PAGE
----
A first hand account of our projects

Eyewitnesses in Bethlehem

We know the Friends of the Holy Land does good work, but there’s nothing like seeing its team in action.I and my wife Maria had that privilege in February when we visited Bethlehem as part of our visit to the Holy Land. We stayed in the charming Gloria Hotel near the Latin Patriarchate and Jaffa Gate in the Holy City of Jerusalem itself. It’s less than a 10 minutes’ walk from the Church of the Holy Sepulchre in the Holy City’s Christian Quarter through Jerusalem’s busy souq. It takes little more than 15 minutes to get to the Western Wall and the Noble Haram, location of the Dome of the Rock shrine and Al-Aqsa Mosque. More than 3m pilgrims from all three Abrahamic faiths visit the Holy City every year. 

Thanks to our excellent drive Ronni, it took less than 40 minutes to get to Bethlehem. It was a sobering visit that involved passing through a checkpoint at the separation wall that divides Israel from most of the West Bank. But we took the opportunity to stop off at the adjacent Walled Off Hotel which we were told accommodates the largest number of works by Banksy to be found anywhere in the planet. We arrived early and took the opportunity to visit the Church of the Nativity in Bethlehem Square. It was originally built in the fourth century on the site known as the Nativity Grotto which is thought to be the cave in which Jesus was born. It is the oldest large church in the Holy Land.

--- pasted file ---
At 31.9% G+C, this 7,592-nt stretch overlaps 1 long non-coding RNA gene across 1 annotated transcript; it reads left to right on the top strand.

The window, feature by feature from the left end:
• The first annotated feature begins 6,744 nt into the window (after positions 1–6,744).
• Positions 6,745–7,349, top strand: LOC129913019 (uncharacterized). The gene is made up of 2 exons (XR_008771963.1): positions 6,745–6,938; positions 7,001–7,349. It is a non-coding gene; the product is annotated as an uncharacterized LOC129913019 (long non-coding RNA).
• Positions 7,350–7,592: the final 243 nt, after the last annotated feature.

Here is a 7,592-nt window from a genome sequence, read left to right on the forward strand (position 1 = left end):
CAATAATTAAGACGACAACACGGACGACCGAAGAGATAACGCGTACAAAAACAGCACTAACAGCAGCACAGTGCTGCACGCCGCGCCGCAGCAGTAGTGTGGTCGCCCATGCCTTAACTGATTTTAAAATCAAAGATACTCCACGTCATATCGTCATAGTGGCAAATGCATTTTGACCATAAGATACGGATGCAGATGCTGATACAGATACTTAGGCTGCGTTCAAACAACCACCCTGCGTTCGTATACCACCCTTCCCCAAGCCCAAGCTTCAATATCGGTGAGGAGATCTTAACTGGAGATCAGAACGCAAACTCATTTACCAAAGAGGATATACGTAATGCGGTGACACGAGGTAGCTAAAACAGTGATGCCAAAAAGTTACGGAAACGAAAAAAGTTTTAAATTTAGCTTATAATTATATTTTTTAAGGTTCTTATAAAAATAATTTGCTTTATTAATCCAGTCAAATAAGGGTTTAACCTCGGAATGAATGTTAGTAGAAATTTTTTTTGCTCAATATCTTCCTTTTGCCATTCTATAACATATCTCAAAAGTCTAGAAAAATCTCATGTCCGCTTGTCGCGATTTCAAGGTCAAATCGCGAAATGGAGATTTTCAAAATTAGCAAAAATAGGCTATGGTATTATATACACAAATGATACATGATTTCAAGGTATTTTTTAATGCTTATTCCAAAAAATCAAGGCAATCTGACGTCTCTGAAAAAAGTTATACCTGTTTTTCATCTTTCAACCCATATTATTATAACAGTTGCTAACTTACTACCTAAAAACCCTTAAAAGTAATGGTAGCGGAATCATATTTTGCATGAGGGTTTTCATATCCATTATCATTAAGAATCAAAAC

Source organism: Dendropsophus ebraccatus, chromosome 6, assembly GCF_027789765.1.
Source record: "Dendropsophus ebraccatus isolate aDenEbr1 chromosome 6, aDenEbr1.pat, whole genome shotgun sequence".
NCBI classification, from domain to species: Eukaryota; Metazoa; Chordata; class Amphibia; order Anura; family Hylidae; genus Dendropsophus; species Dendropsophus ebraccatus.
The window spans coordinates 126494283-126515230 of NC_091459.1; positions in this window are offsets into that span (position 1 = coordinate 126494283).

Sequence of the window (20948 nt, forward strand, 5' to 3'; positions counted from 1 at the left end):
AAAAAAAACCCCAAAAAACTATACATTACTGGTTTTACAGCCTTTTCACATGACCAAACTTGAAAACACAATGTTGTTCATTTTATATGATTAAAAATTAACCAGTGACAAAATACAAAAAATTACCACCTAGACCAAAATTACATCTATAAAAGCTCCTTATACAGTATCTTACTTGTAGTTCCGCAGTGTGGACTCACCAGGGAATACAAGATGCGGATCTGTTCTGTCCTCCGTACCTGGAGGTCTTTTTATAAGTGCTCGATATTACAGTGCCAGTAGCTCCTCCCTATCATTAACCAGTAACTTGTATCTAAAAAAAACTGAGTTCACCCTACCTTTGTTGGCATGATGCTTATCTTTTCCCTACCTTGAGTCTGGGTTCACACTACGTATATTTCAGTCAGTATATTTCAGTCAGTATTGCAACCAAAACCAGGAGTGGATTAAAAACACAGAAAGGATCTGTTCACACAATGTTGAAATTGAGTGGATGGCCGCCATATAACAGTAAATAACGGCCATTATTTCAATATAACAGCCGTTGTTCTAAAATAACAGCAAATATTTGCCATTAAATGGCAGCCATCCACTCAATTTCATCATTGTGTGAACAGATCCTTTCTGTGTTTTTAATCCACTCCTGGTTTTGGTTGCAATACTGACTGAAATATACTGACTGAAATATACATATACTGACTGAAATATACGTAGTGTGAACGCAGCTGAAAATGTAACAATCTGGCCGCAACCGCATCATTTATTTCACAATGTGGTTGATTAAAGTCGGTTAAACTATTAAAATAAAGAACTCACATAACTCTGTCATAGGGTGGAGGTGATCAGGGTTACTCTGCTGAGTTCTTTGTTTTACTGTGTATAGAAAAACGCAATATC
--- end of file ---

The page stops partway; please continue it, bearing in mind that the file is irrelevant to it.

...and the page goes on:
Our first destination was The School of Joy, which is supported by the FHL and educates children with special needs. There are about 70 pupils and the school would love to accommodate more if it could.We were warmly welcomed by the school’s director Father Mamdouh Abusada and visited each of the four classes where boys and girls were studying English, Arabic and Maths. In one, the children sang Row, Row Row the Boat Gently Down the Stream. In another, we were greeted with a cheery rendition of Heads, Shoulders, Knees and Toes.  Our next stop was two households which the FHL directly supports. Both would be in desperate straits without the charity’s assistance. They were grateful for what the FHL’s doing and delighted to meet supporters from London. 

Our final stop was Martha’s House, a drop-in centre for women senior citizens who find companionship and support and a get a nutritious lunch every day. It welcomes more than a dozen guests every day. The FHL’s work in Bethlehem is part of a programme that encompasses communities in the West Bank, Gaza, Israel and Jordan. As we discovered, its impact is direct and effective.

Changes in US policy are resulting in a reduction of financial support to the people of the area. This is compounding chronic economic problems including unemployment and poverty. In February, the weather was exceptionally cold in the Judean Hills. But there were power cuts of several hours most nights which hit people who depend on electric power for heating.In addition, there is a constant feeling of insecurity and uncertainty about the future.

There is little sign there will soon be a positive change in the conditions which weigh so heavily on the people the FHL helps. The incentive for the young, the talented and those with sufficient resources to leave is strong. But we left feeling inspired by everyone we met and grateful to members of the FHL team who are achieving so much in difficult conditions. We would like to express our special thanks to Reem Aburdeneh and Nancy Wahhab of the FHL’s Bethlehem office for their hospitality and kindness during our short visit.

We shall be back!

Edmund O’Sullivan